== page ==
Who knows? But Clarke has made it clear that he wants another go and his steadfast pro-Europe views might not be the disadvantage they once were following Sunday’s French referendum. A lot depends on whether the Michael Howard voting changes are accepted by the party but, surely, the rank and file membership have got to get rid of their Euro-fixation one day.

    Choosing Ken Clarke as leader could have the same symbolic importance of a departure from the past as Labour’s abolition of Clause 4.

There are some who obviously think Clarke can do it and his price has been tightening right from 9 pm on Sunday when the first news of the French NON emerged. He’s now moved up to third favourite on the Betfair betting exchange though there is still great value to be had at BinaryBet where you can still get 15/1. This compares with about 10/1 elsewhere.

David Davis is still the red-hot favourite but could this be Ken Clarke’s moment?

Mike Smithson



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The Great Conjurer does it again

Monday, May 30th, 2005

    After the French NON will Blair now serve a full third term?

In April last year Tony Blair came under huge criticism for agreeing to a UK referendum on the EU constitution. Many commentators saw the sort-term gain of taking the wind out of Conservatives’ sails ahead of the Euro election campaign but Tony Blair would still have to deliver on the commitment. A prevalent view was that he had made a huge mistake but now the whole treaty issue looks as though it has been kicked into touch.

    The French vote means, surely, that the Prime Minister has had all the political benefit of agreeing to a referendum without actually having to hold it – for us he is the Great Conjurer

Just two weeks ago the spread-betting market on how long Tony Blair’s third term will last offered a range of 80-89 weeks starting from the second week of May 2005. Today the same market from Spreadfair has 94-102 weeks which takes us until April 2007.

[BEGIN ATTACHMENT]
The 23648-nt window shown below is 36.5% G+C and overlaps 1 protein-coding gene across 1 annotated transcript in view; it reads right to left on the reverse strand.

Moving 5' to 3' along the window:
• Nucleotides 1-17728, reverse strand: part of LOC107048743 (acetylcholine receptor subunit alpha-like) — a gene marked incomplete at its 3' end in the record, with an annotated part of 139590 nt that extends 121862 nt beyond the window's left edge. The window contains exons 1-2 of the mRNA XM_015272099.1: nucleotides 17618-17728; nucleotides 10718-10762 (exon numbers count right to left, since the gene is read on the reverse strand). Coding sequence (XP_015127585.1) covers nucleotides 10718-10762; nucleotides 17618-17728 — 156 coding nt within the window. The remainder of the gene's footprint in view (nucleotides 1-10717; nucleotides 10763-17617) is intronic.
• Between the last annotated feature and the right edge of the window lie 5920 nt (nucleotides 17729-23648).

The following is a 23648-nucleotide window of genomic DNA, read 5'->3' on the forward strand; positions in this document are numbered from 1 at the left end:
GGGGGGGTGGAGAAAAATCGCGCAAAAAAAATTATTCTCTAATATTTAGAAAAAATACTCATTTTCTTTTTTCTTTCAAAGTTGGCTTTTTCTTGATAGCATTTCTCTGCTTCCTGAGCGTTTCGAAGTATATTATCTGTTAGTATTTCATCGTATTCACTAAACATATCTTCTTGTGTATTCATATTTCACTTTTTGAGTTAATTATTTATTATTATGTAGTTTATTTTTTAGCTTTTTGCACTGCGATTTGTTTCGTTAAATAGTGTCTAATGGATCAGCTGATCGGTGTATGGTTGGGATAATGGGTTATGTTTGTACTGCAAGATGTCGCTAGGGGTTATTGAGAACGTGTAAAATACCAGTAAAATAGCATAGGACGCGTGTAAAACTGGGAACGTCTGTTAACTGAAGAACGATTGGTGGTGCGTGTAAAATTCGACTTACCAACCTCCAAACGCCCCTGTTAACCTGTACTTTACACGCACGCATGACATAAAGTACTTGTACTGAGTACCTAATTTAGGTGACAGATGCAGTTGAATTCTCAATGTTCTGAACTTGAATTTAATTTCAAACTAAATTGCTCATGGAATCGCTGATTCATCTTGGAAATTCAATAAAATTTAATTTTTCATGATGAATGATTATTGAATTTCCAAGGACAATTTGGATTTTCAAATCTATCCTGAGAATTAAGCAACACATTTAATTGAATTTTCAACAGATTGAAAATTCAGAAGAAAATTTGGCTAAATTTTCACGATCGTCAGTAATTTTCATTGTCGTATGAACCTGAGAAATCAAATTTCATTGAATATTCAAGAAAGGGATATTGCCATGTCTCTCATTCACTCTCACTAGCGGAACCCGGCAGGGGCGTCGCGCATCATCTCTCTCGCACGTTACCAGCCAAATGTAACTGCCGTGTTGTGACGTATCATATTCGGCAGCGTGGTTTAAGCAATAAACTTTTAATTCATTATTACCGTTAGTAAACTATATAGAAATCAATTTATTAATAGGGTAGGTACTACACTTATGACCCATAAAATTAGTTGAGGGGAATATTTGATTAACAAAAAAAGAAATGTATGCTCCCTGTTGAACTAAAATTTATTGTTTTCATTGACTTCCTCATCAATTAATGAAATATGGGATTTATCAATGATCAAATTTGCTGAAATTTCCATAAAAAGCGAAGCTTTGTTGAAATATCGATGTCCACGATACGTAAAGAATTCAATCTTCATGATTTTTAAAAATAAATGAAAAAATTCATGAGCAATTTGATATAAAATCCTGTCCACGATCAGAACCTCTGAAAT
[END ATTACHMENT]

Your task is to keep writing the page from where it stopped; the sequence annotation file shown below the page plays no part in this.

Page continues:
All the thinking had been that Tony Blair’s intention would be to fight the UK EU Constitution referendum campaign and then step aside for Gordon Brown shortly afterwards. Next year was by far and away the favourite for his departure year.

The Gordon Brown camp had been hoping that a suitable moment for the Prime Minister to leave would be after leading a successful referendum campaign. Now that the EU Constitutional treaty looks dead it is hard to see what political event could trigger Tony Blair’s departure.

He has said that he wants to serve a full third term – maybe we ought to believe him? William Hill’s When will Blair go will surely see revised prices this morning. The current odds on the year of his departure are:-

2005 – 2/1: 2006 5/4: 2007 5/1: 2008 11/2: 2009 12/1: after January 1 2010 20/1

As a general rule we do not like these long-term markets where you hand over money to the bookmaker for years but if unchanged those 2008/9 look quite attractive.

Mike Smithson



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UK Spread-betters put their money on NON by 9%

Sunday, May 29th, 2005

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    The Balance of Money prediction on the French Referendum: NON 54.5 % OUI 45.5%

Because French law bans opinion polls on election day and the day before gamblers are having to rely on the surveys that were published on Friday. And even though two of these showed a weakening in the NON position the mood of UK gamblers is to put their money on the treaty being rejected by quite a big margin.

IG Index has the current YES spread at 45-47%. The Spreadfair market which is on the NO percentage has 53.6-55.5%.

    This once again underlines one of our betting market theories – that as we get closer to the resolution of a political market the pool of political punters gets diluted by general gamblers who push up the spread on the favourite. This happened in a big way at the General Election where those who were buying Labour seats on May 4th and 5th lost a lot of money.

With the poll margin getting closer on Friday we think that today’s result will be much closer than the spread-markets are predicting and there’s a good chance of a profit betting against the NO percentage.

Mike Smithson



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Which French pollster do you believe?

Saturday, May 28th, 2005

    Is there money to be made on the gap narrowing?